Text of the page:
Furlough days result in unprecented five-day weekend

Zak Jones, Section Editor

It’s Thursday. Not any Thursday, but it’s Valentine’s Day, when students usually parade around campus in a fit of adolescent love. But this year, the pseudo-holiday will be observed, in a way, along with President’s weekend to total a five-day weekend.

This year, the school district instituted a new policy to quell the budget crisis–furlough days. A long employed alternative to staff layoffs, furlough days are days without work, but days without pay as well for the entire high school staff.  In practice though, the furlough day presents as many problems as it solves.

“There are two types of furlough days,” history teacher Kurt Dearie said. “One type takes away days without instruction, like teacher training or preparation days. The other takes away instruction days, where teachers teach students.”

The school district will enforce a combination of the furloughing methods, two teacher training days and three instruction days will be snipped from the calendar this year. But according to Dearie, not only are the forced off-days poorly planned, but unnecessary as well.

“It would have been a better decision to put the dates at the end of the year, rather than distributed throughout. Now the days take away instruction days before testing,” Dearie said.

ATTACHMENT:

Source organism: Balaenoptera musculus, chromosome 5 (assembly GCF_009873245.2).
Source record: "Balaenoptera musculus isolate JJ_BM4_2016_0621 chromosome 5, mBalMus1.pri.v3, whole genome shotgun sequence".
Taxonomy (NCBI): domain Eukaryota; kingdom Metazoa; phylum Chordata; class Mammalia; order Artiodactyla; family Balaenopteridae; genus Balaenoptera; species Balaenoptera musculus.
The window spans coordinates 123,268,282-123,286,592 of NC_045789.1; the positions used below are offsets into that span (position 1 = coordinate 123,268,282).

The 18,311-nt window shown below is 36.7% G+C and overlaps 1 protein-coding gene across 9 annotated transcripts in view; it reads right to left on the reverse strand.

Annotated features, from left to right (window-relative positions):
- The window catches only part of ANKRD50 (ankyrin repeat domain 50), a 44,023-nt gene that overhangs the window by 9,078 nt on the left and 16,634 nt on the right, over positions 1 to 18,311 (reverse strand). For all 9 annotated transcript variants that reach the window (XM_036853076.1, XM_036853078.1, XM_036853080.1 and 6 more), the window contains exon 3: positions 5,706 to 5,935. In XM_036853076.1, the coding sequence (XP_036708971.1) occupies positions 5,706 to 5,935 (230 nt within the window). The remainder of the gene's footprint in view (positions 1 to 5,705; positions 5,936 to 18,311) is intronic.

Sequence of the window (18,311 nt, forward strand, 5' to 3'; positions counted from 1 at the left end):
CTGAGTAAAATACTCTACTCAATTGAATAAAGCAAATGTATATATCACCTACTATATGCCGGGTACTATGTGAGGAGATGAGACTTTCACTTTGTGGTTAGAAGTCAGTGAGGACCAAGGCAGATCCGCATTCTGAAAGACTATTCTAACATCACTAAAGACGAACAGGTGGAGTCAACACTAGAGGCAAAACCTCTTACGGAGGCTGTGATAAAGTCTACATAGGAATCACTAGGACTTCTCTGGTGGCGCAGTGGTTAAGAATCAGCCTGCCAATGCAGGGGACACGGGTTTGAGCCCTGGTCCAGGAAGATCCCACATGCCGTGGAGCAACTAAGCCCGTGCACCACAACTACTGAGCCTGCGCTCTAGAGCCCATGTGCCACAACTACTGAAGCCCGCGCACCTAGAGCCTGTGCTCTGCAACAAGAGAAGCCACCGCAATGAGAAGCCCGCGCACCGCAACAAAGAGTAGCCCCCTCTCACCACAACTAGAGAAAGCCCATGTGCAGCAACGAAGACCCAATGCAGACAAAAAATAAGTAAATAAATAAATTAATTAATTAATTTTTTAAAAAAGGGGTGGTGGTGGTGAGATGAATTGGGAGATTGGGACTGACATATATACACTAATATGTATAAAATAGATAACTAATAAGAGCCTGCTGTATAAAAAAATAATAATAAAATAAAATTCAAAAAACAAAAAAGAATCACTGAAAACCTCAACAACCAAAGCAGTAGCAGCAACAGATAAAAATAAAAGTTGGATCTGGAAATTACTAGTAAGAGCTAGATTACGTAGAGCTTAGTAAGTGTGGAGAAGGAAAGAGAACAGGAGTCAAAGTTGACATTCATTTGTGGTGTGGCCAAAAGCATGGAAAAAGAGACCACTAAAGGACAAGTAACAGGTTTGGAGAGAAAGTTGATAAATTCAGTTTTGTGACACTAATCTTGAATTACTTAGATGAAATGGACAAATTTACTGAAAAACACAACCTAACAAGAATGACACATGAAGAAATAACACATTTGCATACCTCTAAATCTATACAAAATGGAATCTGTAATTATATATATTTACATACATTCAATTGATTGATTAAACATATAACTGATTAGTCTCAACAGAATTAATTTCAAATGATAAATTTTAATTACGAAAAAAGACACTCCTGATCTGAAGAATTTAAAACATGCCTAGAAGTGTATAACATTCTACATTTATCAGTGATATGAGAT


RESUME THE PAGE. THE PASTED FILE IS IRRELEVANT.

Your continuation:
The furlough days also call into question the proposed opening of Sage Creek High School next year.

“It will take between $1.5 and $2 million to run and maintain the new school for a class of only about 300 students,” Dearie said. “It proposes an unfair distribution of capital we do not even possess.”

In Dearie’s view, the furlough day is a money trap and delaying Sage Creek is the only way to stockpile enough revenue to dig out of the deficit. His plan instead spends the money on much needed supplies for Carlsbad High like a tutoring program.

From the student’s perspective, the furlough day feels like a guilty pleasure.

“My mom is a teacher and I feel bad she won’t get paid,” junior Bridget McGowan said. “But I’m going to enjoy the day.”

Similarly, the teacher message against the furlough days does not perfectly translate to students.

“I do not believe missing three or four days of school will affect us much. I feel like teachers make a big deal about it,” junior Taylor Team said. “But I don’t think missing three or four days of school will affect us too much.”

No matter the perspective, the school district will meet again on February 21 to release and assess the budget as well as this year’s spending thus far. Based on these numbers, the district will discuss whether furlough days will return to the district next year.